Pending Island Transit service cuts will hit the community hard, and residents let IT officials know it this week.
About 20 people Thursday afternoon showed up to the Freeland Library to voice concerns about route cuts and modifications going into effect Sept. 1.
The meeting was one of a series the transportation agency is holding on the upcoming service changes.
Many attending said they want more details about the financial crisis but didn’t get any answers. The meeting was run by operational staff only. IT Director Martha Rose was not present.
The magnitude of the problem wasn’t made clear to staff until June, they said.
Gordon Labuhn, a Langley man, said he’d held leadership roles at small corporations for 30 years and is “astounded” by the claims of being blind to the problem until it was too late.
“No matter what position I had, I always knew the budgets of every other department,” he said.
Last month, Island Transit leaders announced the transportation service was in the grips of a financial crisis and that the board of directors approved taking an $800,000 bank loan to pay bills. To stay afloat, the agency is laying off 20 percent of its work force — 24 workers — ending Saturday bus service, cutting a number of routes and modifying several others.
Rose blamed former financial manager Barbara Savary saying she failed to run monthly cash flow analysis reports for years.
Savary was fired in May.
Several people at the meeting asked why Rose, or other financial administrators, weren’t present to answer financial questions.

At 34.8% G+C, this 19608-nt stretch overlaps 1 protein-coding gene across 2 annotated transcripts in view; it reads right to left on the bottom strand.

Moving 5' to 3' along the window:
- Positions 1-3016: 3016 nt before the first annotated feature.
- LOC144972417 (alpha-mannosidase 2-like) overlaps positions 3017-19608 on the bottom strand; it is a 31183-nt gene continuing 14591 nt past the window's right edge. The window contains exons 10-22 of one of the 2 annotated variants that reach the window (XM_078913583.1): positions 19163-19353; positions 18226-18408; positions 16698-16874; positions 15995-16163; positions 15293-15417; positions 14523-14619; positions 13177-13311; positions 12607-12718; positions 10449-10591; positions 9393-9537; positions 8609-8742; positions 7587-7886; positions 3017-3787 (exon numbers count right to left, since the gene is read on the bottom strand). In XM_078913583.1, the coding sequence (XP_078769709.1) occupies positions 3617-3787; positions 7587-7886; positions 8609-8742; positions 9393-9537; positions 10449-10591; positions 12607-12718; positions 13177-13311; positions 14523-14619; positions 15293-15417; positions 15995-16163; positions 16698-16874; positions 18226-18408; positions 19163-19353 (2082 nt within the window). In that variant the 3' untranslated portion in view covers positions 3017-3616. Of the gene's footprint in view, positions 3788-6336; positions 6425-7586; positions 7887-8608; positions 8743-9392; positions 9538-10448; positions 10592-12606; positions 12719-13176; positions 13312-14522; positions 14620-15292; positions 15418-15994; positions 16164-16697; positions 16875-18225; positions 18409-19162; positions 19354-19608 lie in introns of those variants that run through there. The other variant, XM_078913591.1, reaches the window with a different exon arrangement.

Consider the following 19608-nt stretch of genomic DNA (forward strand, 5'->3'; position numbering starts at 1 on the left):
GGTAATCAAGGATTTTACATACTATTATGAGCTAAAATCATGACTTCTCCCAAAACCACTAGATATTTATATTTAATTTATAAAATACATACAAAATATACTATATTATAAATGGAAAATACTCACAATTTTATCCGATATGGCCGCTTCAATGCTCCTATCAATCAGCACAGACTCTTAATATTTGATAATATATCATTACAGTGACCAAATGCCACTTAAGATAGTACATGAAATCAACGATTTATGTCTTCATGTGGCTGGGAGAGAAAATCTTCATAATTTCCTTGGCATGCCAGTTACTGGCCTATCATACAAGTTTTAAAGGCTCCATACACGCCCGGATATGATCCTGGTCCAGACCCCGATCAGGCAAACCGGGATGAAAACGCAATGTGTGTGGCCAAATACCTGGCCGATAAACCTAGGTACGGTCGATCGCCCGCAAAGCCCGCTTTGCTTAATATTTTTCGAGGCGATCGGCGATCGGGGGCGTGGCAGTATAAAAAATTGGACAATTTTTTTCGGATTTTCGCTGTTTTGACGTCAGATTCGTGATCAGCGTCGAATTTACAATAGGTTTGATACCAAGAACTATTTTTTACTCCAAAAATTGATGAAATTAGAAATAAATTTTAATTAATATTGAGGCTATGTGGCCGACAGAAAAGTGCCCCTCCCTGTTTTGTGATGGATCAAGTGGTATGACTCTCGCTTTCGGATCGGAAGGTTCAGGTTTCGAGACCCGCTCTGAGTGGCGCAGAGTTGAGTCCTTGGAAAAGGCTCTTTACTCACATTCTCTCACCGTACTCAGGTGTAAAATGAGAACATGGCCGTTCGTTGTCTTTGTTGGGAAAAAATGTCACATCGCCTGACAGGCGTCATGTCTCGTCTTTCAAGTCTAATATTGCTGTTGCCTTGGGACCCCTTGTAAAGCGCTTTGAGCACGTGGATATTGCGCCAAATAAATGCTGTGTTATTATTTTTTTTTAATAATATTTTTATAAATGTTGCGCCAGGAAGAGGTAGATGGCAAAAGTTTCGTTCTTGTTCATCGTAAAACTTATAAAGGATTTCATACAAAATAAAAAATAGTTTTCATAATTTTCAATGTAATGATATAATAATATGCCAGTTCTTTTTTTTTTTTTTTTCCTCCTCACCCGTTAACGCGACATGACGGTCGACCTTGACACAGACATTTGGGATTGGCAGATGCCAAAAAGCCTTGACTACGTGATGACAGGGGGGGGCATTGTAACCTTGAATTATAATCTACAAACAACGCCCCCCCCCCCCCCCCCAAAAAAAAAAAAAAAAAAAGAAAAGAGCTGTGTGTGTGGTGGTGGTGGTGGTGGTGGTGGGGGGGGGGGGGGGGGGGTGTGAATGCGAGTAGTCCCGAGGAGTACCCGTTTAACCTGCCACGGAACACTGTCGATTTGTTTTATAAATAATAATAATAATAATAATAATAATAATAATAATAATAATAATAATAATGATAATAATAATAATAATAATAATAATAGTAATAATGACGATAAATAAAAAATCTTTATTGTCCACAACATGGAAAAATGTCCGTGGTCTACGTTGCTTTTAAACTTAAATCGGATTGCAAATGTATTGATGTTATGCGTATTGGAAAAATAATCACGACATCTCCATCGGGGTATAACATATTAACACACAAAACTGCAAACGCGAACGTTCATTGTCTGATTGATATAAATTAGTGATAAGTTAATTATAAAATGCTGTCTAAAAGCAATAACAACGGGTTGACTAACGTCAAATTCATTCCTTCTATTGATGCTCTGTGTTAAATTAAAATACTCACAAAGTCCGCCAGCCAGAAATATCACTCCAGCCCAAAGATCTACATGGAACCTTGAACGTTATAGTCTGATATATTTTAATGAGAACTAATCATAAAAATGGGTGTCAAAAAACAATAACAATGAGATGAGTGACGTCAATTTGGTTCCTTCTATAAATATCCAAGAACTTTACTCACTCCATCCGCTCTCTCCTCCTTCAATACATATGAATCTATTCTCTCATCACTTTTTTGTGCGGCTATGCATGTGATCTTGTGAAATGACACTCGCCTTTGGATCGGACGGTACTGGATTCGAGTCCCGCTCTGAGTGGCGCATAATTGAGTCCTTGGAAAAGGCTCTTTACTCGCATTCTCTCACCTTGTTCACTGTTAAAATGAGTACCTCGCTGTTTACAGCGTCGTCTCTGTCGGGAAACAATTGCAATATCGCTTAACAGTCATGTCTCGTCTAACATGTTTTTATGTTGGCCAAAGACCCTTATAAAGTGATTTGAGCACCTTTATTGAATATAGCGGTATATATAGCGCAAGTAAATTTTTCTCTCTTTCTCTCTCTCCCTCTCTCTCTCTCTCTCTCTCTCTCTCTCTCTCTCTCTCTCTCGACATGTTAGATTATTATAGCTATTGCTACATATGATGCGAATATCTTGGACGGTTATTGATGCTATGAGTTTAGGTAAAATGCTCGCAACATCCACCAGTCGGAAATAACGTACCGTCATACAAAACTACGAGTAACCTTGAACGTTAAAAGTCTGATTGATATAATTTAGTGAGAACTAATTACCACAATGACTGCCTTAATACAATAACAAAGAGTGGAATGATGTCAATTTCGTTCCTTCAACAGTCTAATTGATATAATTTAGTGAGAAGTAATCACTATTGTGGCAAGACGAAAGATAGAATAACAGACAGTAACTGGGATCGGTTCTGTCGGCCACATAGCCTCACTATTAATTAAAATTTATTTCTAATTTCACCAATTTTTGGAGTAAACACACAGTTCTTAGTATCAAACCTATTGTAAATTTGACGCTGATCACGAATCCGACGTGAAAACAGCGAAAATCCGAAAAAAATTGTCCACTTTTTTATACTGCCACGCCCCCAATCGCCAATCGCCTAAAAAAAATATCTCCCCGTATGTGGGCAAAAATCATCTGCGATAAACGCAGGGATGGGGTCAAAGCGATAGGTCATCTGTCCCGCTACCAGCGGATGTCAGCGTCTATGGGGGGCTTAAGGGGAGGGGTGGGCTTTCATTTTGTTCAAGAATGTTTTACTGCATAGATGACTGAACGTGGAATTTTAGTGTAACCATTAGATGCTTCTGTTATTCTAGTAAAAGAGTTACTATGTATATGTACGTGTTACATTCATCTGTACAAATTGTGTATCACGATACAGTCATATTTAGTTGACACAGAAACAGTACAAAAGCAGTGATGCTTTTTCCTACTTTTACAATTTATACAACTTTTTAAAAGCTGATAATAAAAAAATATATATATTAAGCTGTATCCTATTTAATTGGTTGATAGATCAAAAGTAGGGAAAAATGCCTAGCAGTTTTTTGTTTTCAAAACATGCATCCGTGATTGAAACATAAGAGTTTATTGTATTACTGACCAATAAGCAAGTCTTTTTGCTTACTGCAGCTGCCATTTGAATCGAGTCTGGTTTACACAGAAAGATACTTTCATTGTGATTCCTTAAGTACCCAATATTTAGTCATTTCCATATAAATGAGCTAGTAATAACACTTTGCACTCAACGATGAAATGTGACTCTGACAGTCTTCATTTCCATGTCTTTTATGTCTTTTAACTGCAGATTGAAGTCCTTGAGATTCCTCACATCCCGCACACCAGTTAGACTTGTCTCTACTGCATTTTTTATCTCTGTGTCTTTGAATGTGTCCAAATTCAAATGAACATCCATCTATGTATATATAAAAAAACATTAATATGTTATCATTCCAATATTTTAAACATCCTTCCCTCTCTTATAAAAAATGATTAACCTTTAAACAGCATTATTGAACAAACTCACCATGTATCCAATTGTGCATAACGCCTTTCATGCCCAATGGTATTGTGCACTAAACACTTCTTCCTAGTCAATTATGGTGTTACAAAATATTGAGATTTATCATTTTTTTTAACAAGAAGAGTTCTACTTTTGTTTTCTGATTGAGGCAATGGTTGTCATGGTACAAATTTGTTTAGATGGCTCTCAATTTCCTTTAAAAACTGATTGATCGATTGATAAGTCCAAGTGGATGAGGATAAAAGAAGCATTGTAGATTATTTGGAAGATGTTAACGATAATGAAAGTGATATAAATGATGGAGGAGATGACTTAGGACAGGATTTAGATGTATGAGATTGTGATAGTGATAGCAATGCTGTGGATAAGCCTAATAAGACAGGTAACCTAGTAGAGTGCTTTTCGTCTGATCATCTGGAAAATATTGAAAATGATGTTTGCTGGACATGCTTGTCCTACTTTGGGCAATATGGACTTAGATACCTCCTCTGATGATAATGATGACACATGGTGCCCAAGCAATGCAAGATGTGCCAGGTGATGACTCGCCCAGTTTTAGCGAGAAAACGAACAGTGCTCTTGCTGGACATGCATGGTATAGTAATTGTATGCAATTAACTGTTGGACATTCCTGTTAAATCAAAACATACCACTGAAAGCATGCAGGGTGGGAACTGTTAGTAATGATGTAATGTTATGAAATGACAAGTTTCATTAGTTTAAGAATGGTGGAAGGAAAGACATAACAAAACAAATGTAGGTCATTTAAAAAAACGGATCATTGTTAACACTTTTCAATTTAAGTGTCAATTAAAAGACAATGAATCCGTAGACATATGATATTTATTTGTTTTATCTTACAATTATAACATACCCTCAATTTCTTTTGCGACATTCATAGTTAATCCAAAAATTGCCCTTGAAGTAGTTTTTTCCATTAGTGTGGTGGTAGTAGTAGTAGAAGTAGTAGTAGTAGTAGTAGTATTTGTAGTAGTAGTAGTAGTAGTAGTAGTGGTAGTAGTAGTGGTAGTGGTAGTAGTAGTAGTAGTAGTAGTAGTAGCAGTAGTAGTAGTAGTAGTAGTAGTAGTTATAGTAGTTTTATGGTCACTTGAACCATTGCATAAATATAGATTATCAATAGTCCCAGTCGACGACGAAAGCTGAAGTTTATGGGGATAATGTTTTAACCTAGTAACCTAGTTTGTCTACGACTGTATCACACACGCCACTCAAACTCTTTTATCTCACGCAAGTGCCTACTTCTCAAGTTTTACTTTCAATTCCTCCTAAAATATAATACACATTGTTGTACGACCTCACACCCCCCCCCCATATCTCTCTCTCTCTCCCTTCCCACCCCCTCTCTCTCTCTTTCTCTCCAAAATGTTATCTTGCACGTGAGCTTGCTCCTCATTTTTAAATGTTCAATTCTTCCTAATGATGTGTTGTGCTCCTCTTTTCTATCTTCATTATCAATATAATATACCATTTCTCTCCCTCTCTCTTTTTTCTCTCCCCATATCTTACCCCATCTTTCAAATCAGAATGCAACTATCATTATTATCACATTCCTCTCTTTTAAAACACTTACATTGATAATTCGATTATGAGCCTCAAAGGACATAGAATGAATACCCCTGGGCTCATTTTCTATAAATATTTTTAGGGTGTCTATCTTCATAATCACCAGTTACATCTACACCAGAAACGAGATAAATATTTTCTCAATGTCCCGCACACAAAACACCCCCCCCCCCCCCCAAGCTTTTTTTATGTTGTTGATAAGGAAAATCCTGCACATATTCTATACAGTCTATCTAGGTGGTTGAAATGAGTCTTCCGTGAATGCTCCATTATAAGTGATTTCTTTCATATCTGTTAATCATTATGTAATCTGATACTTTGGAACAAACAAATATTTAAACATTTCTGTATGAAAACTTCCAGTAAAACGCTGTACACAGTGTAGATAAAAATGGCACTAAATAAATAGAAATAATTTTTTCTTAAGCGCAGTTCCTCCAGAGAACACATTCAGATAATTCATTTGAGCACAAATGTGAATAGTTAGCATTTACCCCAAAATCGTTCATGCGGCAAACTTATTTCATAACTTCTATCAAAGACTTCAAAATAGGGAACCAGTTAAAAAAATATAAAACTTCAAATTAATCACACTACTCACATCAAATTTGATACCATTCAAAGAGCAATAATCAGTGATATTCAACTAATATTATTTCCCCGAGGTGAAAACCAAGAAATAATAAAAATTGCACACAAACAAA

“Where’s the leadership?” asked an unidentified woman.
According to Shawn Harris, operations manager for Island Transit, it was a decision to staff the community meetings with operational staff only. The purpose was to get feedback from the public about the service changes, and attendance by leading agency officials would be a distraction.
“It’s just two different meetings,” said Harris, adding that just such a gathering will likely happen at some point.
Gary Bluhm, a Langley resident, is legally blind and regularly relies on public transportation. He said cuts could be more evenly distributed throughout the system, that he pays taxes like Oak Harbor residents, but will be without service for at least one year.
“Go find the money,” Bluhm said. “It’s out there, go find it.”
Transit staff at the meeting expressed personal heartache over the cuts, and acknowledged the organization has a tough job ahead.
“We’ve definitely lost a trust, and we’re going to work as hard as we can to earn that back,” Harris said. “Hopefully we can get past what has to happen right now.”